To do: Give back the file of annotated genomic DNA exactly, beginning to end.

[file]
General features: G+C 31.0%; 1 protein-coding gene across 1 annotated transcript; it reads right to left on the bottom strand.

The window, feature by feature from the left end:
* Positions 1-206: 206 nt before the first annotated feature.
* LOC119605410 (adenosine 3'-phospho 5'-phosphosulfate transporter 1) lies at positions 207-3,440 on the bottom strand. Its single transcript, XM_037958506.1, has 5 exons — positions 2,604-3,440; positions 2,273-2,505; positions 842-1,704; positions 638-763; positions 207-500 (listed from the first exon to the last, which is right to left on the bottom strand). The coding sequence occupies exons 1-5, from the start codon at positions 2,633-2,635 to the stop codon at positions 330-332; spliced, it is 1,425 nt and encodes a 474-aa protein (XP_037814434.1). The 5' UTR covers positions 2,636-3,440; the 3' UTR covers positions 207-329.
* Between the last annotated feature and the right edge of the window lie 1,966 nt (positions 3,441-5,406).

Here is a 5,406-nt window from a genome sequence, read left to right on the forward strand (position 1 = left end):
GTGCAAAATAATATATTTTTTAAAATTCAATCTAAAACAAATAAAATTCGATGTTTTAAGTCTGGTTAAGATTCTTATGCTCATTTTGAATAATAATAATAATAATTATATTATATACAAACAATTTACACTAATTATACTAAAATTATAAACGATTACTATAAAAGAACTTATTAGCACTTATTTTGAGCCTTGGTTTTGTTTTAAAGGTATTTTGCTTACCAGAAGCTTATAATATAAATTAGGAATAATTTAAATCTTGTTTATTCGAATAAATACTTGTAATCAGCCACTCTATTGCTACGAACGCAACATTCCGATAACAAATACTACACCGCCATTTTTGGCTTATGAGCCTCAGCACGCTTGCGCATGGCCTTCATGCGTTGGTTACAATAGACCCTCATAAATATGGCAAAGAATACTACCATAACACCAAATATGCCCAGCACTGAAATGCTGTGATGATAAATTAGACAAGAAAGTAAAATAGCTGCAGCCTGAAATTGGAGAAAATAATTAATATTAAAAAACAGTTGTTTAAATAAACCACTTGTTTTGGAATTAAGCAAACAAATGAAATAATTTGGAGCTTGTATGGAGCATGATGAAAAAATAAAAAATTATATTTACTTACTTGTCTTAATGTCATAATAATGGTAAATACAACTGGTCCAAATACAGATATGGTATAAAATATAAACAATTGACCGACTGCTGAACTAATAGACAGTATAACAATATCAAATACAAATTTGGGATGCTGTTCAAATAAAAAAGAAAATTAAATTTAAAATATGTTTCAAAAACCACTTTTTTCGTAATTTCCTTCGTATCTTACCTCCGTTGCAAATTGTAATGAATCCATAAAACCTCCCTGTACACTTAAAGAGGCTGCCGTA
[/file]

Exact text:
General features: G+C 31.0%; 1 protein-coding gene across 1 annotated transcript; it reads right to left on the bottom strand.

The window, feature by feature from the left end:
* Positions 1-206: 206 nt before the first annotated feature.
* LOC119605410 (adenosine 3'-phospho 5'-phosphosulfate transporter 1) lies at positions 207-3,440 on the bottom strand. Its single transcript, XM_037958506.1, has 5 exons — positions 2,604-3,440; positions 2,273-2,505; positions 842-1,704; positions 638-763; positions 207-500 (listed from the first exon to the last, which is right to left on the bottom strand). The coding sequence occupies exons 1-5, from the start codon at positions 2,633-2,635 to the stop codon at positions 330-332; spliced, it is 1,425 nt and encodes a 474-aa protein (XP_037814434.1). The 5' UTR covers positions 2,636-3,440; the 3' UTR covers positions 207-329.
* Between the last annotated feature and the right edge of the window lie 1,966 nt (positions 3,441-5,406).

Here is a 5,406-nt window from a genome sequence, read left to right on the forward strand (position 1 = left end):
GTGCAAAATAATATATTTTTTAAAATTCAATCTAAAACAAATAAAATTCGATGTTTTAAGTCTGGTTAAGATTCTTATGCTCATTTTGAATAATAATAATAATAATTATATTATATACAAACAATTTACACTAATTATACTAAAATTATAAACGATTACTATAAAAGAACTTATTAGCACTTATTTTGAGCCTTGGTTTTGTTTTAAAGGTATTTTGCTTACCAGAAGCTTATAATATAAATTAGGAATAATTTAAATCTTGTTTATTCGAATAAATACTTGTAATCAGCCACTCTATTGCTACGAACGCAACATTCCGATAACAAATACTACACCGCCATTTTTGGCTTATGAGCCTCAGCACGCTTGCGCATGGCCTTCATGCGTTGGTTACAATAGACCCTCATAAATATGGCAAAGAATACTACCATAACACCAAATATGCCCAGCACTGAAATGCTGTGATGATAAATTAGACAAGAAAGTAAAATAGCTGCAGCCTGAAATTGGAGAAAATAATTAATATTAAAAAACAGTTGTTTAAATAAACCACTTGTTTTGGAATTAAGCAAACAAATGAAATAATTTGGAGCTTGTATGGAGCATGATGAAAAAATAAAAAATTATATTTACTTACTTGTCTTAATGTCATAATAATGGTAAATACAACTGGTCCAAATACAGATATGGTATAAAATATAAACAATTGACCGACTGCTGAACTAATAGACAGTATAACAATATCAAATACAAATTTGGGATGCTGTTCAAATAAAAAAGAAAATTAAATTTAAAATATGTTTCAAAAACCACTTTTTTCGTAATTTCCTTCGTATCTTACCTCCGTTGCAAATTGTAATGAATCCATAAAACCTCCCTGTACACTTAAAGAGGCTGCCGTA